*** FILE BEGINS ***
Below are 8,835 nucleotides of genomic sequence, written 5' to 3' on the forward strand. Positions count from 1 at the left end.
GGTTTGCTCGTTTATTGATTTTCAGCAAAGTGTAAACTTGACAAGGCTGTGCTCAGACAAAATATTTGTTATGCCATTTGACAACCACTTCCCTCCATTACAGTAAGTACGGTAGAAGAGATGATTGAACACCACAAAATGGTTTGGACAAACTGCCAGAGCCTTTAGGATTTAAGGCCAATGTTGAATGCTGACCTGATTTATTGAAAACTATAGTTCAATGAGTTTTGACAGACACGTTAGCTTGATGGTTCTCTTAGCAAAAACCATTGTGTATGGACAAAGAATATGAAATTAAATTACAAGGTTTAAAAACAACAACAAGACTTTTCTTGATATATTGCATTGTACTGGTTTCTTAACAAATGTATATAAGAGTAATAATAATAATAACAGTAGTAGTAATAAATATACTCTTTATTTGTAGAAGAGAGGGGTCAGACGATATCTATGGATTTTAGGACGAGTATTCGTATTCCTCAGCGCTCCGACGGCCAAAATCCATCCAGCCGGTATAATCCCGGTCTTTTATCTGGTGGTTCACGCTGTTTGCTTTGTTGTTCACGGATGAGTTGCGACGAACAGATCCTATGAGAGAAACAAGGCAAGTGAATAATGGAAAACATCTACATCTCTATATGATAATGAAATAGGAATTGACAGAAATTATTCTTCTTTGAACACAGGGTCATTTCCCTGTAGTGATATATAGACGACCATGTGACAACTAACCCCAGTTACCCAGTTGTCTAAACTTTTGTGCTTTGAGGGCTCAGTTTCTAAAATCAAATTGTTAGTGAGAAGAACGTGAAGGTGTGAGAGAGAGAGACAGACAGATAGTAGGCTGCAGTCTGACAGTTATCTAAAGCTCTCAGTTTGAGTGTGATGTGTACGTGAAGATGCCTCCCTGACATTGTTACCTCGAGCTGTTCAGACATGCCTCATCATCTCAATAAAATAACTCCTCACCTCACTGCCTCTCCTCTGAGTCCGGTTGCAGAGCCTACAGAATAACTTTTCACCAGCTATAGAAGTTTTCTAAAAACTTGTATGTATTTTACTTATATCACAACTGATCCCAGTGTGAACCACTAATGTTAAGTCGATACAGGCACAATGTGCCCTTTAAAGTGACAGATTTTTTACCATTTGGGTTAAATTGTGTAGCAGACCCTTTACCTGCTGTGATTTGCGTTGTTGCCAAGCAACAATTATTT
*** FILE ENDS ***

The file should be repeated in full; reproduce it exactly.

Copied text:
Below are 8,835 nucleotides of genomic sequence, written 5' to 3' on the forward strand. Positions count from 1 at the left end.
GGTTTGCTCGTTTATTGATTTTCAGCAAAGTGTAAACTTGACAAGGCTGTGCTCAGACAAAATATTTGTTATGCCATTTGACAACCACTTCCCTCCATTACAGTAAGTACGGTAGAAGAGATGATTGAACACCACAAAATGGTTTGGACAAACTGCCAGAGCCTTTAGGATTTAAGGCCAATGTTGAATGCTGACCTGATTTATTGAAAACTATAGTTCAATGAGTTTTGACAGACACGTTAGCTTGATGGTTCTCTTAGCAAAAACCATTGTGTATGGACAAAGAATATGAAATTAAATTACAAGGTTTAAAAACAACAACAAGACTTTTCTTGATATATTGCATTGTACTGGTTTCTTAACAAATGTATATAAGAGTAATAATAATAATAACAGTAGTAGTAATAAATATACTCTTTATTTGTAGAAGAGAGGGGTCAGACGATATCTATGGATTTTAGGACGAGTATTCGTATTCCTCAGCGCTCCGACGGCCAAAATCCATCCAGCCGGTATAATCCCGGTCTTTTATCTGGTGGTTCACGCTGTTTGCTTTGTTGTTCACGGATGAGTTGCGACGAACAGATCCTATGAGAGAAACAAGGCAAGTGAATAATGGAAAACATCTACATCTCTATATGATAATGAAATAGGAATTGACAGAAATTATTCTTCTTTGAACACAGGGTCATTTCCCTGTAGTGATATATAGACGACCATGTGACAACTAACCCCAGTTACCCAGTTGTCTAAACTTTTGTGCTTTGAGGGCTCAGTTTCTAAAATCAAATTGTTAGTGAGAAGAACGTGAAGGTGTGAGAGAGAGAGACAGACAGATAGTAGGCTGCAGTCTGACAGTTATCTAAAGCTCTCAGTTTGAGTGTGATGTGTACGTGAAGATGCCTCCCTGACATTGTTACCTCGAGCTGTTCAGACATGCCTCATCATCTCAATAAAATAACTCCTCACCTCACTGCCTCTCCTCTGAGTCCGGTTGCAGAGCCTACAGAATAACTTTTCACCAGCTATAGAAGTTTTCTAAAAACTTGTATGTATTTTACTTATATCACAACTGATCCCAGTGTGAACCACTAATGTTAAGTCGATACAGGCACAATGTGCCCTTTAAAGTGACAGATTTTTTACCATTTGGGTTAAATTGTGTAGCAGACCCTTTACCTGCTGTGATTTGCGTTGTTGCCAAGCAACAATTATTT